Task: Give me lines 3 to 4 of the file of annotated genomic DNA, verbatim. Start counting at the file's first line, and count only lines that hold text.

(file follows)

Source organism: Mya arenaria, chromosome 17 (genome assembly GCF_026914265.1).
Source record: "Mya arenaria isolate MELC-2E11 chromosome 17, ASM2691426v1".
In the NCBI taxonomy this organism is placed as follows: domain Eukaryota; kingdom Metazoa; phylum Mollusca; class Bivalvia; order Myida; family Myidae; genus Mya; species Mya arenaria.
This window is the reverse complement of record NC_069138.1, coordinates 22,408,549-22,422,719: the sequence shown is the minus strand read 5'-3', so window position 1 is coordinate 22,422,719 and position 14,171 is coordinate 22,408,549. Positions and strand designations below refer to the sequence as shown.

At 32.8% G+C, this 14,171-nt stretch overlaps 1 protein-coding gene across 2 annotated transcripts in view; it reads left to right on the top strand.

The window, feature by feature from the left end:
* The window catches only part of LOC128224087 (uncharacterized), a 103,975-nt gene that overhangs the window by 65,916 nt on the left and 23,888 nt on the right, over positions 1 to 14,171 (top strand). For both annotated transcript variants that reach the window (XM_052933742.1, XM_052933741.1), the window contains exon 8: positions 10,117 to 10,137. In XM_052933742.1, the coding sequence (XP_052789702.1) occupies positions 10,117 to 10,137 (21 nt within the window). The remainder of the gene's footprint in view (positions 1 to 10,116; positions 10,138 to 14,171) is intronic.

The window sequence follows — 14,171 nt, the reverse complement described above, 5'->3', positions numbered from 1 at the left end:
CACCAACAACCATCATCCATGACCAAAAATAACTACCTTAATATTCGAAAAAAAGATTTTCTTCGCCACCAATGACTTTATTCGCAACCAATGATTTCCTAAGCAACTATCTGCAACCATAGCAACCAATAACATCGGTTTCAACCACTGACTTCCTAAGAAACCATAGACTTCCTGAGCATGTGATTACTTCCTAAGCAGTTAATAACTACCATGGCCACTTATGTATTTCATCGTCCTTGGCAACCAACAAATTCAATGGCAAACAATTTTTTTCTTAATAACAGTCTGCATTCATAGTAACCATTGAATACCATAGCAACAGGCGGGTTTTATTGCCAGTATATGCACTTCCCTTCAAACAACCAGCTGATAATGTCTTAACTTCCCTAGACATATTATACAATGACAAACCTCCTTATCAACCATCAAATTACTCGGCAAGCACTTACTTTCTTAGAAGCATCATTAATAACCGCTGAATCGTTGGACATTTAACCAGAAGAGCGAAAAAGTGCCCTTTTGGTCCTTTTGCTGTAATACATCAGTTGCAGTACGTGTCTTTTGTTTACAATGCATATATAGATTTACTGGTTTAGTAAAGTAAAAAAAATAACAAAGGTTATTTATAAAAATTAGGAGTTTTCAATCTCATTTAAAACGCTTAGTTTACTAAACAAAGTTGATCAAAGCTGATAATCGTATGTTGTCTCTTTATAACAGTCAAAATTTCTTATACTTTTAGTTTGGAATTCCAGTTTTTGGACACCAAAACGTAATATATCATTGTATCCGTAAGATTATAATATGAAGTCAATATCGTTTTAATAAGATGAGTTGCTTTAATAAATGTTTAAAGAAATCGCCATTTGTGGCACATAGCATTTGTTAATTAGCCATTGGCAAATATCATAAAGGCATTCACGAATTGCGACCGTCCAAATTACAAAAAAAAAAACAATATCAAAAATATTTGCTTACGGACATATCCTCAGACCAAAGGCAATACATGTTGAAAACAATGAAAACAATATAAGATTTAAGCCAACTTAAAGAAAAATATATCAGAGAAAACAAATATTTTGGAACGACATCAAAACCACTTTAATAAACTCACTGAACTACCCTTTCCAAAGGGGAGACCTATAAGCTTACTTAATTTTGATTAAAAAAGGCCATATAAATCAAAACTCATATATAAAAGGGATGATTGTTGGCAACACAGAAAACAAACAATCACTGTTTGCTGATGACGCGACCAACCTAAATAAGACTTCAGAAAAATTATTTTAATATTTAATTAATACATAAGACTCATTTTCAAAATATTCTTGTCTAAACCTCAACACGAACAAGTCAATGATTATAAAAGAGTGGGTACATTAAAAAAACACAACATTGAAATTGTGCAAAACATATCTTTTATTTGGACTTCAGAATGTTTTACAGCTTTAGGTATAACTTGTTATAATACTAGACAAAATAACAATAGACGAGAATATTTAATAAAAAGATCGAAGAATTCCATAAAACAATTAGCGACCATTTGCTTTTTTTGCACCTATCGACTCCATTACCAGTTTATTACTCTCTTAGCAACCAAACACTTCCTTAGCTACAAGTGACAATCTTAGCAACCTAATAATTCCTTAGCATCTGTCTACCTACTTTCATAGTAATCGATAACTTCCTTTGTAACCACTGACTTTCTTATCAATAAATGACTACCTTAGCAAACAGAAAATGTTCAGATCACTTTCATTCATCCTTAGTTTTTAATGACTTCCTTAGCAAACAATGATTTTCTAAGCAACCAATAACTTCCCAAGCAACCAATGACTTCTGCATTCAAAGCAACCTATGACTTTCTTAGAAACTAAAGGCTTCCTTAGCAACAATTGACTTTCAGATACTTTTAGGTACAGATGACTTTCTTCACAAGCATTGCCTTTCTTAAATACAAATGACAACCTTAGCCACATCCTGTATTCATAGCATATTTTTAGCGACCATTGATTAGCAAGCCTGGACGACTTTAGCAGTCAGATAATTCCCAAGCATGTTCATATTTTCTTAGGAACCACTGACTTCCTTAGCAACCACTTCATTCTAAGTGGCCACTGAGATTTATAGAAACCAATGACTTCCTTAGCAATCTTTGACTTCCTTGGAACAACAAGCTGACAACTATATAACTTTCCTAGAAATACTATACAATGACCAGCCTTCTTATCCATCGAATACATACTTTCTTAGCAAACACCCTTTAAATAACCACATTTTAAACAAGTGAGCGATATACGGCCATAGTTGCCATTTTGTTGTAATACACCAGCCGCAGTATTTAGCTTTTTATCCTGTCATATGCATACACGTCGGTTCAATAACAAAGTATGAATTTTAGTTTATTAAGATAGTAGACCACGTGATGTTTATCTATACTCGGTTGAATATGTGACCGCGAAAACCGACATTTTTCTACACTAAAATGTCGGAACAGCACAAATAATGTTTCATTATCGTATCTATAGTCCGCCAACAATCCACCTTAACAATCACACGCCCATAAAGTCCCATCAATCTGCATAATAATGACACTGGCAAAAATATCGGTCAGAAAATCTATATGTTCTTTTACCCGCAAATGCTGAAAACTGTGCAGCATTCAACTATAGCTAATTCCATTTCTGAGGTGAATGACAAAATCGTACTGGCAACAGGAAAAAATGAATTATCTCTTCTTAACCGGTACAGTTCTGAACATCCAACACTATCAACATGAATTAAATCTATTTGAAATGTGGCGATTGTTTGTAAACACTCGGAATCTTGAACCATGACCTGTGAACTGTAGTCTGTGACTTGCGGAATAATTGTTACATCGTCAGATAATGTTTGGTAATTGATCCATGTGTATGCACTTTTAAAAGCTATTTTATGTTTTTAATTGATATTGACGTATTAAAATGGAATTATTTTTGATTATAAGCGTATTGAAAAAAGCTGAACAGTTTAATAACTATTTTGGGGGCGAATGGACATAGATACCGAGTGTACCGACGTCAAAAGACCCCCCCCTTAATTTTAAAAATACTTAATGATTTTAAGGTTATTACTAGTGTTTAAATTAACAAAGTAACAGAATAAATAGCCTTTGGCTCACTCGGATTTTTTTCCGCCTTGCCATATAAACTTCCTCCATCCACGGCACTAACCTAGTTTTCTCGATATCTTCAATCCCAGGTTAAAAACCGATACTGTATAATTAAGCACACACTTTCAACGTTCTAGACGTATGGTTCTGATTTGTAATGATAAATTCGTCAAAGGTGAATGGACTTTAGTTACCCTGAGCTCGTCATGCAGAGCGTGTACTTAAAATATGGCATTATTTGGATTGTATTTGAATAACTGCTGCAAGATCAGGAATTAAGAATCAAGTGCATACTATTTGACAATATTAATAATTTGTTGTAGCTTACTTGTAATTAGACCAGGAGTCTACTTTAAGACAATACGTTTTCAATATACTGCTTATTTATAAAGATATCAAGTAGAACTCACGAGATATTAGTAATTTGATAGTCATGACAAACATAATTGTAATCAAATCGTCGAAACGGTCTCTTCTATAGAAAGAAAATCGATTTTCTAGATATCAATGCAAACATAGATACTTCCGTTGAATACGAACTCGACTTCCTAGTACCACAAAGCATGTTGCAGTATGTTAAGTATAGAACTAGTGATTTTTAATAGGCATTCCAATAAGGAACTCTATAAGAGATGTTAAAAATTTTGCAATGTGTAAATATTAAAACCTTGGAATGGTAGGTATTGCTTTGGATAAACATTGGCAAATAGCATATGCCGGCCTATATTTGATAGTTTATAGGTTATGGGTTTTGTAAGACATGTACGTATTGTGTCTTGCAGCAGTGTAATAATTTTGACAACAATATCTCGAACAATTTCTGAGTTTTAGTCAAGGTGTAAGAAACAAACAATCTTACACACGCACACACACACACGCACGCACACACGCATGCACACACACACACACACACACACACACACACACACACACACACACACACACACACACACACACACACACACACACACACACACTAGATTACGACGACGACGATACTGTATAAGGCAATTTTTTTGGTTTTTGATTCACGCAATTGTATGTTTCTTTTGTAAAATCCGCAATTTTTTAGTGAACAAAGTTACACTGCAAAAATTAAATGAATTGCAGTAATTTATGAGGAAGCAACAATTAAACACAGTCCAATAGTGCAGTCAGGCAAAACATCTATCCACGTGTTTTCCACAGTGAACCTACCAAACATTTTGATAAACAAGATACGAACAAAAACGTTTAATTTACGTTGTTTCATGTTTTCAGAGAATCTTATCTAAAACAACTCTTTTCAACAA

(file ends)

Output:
In the NCBI taxonomy this organism is placed as follows: domain Eukaryota; kingdom Metazoa; phylum Mollusca; class Bivalvia; order Myida; family Myidae; genus Mya; species Mya arenaria.
This window is the reverse complement of record NC_069138.1, coordinates 22,408,549-22,422,719: the sequence shown is the minus strand read 5'-3', so window position 1 is coordinate 22,422,719 and position 14,171 is coordinate 22,408,549. Positions and strand designations below refer to the sequence as shown.